“I have always wanted to do my own deal, and I felt like I had a pretty good understanding of the shock business,” comments Hagar. “So in 2015 my grandpa gave me a business loan, and I jumped in with both feet.”
Derek bought a dyno and some other equipment as he set up DHR Suspension in his racecar shop. His next step was to reach out to a good friend. That’s when things really kicked into high gear.
“Tyler Swank is one of the most respected crew chiefs in the Sprint Car business, and he and I have been good friends for a while,” notes Hagar. “In addition to being Joey Saldana’s crew chief, he handles shocks for a lot of teams. We had worked together on some shocks previously. Then in 2015 I told him what I was doing, and he immediately was very supportive. He’s just been huge in helping this deal grow, and I’m so very appreciative of his friendship and knowledge.”
In just the first two years Hagar has seen DHR Suspension grow at a break-neck pace. His client list now boasts close to 200 racers and teams. Derek offers new shock sales, dyno services, rebuild services, and shock repair. He also recently added a new Accuforce Spring Smasher to his arsenal.
“In the beginning, I was doing mostly Sprint Car shocks, but the company has grown to handle pretty much everything now,” says Hagar. “I now also do work for Late Models, Modifieds, Stock Cars, Mini Sprints, Rock Crawlers, and even Razors. Really there is nothing that we can’t handle.”
Derek is a one-man show in the service department at DHR Suspension as he does all of the work himself. His mom lends a helping hand by taking care of shipping, billing, and any paperwork.
As a result, managing his time between his business and his racecar is the toughest part for Derek.
“If I’m gone racing for a weekend, it’s usually not too bad, but like this February when I was down at East Bay Raceway Park in Tampa for a week, it made things kind of tough. My biggest thing is that I never want the customers to have to wait or suffer because of my racing. I’m very proud that hasn’t been an issue to date. There’s been a lot of sleepless nights on my end, but I make sure they get their stuff ASAP.”
Another challenge that Derek has faced is sometimes convincing his customers that they are getting the same shock service and setups that he uses on his own car.
“I’ve had situations where a racer will tell me he’s doing exactly what I’m doing and using my shocks, but his car isn’t working like mine,” states Hagar. “I can say with 110% honesty that I put the same work into every shock that comes through my shop as what I put on my own car. The big thing I remind drivers is that depending on your own driving style that you might need things tweaked a bit. I always do what I can to help them find that sweet spot.”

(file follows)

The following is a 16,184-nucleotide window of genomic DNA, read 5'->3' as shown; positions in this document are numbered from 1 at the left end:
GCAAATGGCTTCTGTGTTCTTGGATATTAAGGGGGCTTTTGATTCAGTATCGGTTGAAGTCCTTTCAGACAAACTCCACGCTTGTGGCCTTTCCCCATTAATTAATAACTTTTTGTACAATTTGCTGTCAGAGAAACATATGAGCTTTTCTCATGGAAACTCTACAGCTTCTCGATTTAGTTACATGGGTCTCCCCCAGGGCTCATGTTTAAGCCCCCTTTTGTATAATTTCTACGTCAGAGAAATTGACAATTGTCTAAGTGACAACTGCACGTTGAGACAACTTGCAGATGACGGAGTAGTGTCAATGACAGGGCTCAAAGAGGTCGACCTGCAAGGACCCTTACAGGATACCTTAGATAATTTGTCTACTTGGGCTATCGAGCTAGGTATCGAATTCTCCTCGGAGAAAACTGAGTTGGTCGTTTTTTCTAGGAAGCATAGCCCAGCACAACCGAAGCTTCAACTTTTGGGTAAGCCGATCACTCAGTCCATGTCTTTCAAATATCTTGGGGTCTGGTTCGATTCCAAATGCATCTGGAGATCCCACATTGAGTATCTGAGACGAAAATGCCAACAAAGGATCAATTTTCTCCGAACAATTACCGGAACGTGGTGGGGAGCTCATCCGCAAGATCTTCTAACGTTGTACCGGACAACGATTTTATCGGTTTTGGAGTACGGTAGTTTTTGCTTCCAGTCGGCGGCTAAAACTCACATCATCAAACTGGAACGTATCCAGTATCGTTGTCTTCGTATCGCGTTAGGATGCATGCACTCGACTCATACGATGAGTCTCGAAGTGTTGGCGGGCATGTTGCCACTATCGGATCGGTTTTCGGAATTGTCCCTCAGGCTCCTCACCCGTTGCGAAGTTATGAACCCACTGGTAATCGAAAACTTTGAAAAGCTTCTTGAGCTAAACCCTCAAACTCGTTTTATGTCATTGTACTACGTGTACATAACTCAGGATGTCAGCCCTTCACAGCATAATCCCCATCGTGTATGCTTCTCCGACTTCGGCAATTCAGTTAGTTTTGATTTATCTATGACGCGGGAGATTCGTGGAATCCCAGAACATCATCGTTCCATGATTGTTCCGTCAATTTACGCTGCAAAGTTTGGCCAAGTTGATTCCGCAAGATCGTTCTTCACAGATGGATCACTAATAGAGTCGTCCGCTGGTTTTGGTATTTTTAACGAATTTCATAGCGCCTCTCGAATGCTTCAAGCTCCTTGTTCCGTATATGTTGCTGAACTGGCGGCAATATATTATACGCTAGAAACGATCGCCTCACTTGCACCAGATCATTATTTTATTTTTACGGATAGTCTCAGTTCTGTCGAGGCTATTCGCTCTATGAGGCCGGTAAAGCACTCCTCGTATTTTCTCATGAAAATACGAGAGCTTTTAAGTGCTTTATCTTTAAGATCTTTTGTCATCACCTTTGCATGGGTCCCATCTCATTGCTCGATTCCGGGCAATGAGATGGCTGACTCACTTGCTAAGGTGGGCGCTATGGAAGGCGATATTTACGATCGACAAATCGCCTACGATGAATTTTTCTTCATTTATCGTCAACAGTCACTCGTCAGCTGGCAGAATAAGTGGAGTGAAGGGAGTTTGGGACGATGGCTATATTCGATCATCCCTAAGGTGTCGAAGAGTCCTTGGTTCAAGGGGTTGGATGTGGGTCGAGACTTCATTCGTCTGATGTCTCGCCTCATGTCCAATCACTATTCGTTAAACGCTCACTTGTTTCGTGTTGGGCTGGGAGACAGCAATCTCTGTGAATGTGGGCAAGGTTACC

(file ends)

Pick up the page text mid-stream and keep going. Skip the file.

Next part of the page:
Not only has Hagar enjoyed success with his shock designs, but he’s seen his customers notch some big wins.
“On the national scene I’ve had success with guys like Donny Schatz and Kerry Madsen, and then on the local scene I’ve had guys like Eddie Gallagher win over a dozen races last season. We’ve also seen Late Model, Modified, and Stock Car guys claim a lot of wins. It’s really cool to help people reach their goals.”
While he loves taking care of all of his clients, Derek is also realistic that if things continue to grow at this rapid pace that he will have to hire additional help in the coming years. When asked if he ever sees a time, when he quits racing to focus on his business, he’s quick to respond.
“I’ve honestly thought about it, and what I would do if it ever comes to that point. However, I don’t see it happening anytime soon. I just need to keep plugging away with what I’ve got because it’s working on the track and in the business. This is a tough endeavor, but I’m proud to make it work so well.”
Derek also offers a final piece of advice to racers, who are thinking about starting their own racing business.
“I’ll be honest that it’s a tough deal to get going. You need to have a good customer base already built to make it work. You also need to have a reputable name in racing before you go full-time with your business. Last, but not least if you want it to work, you’ve got to put your heart and soul into it and give 110% at all times. The rest will take care of itself.”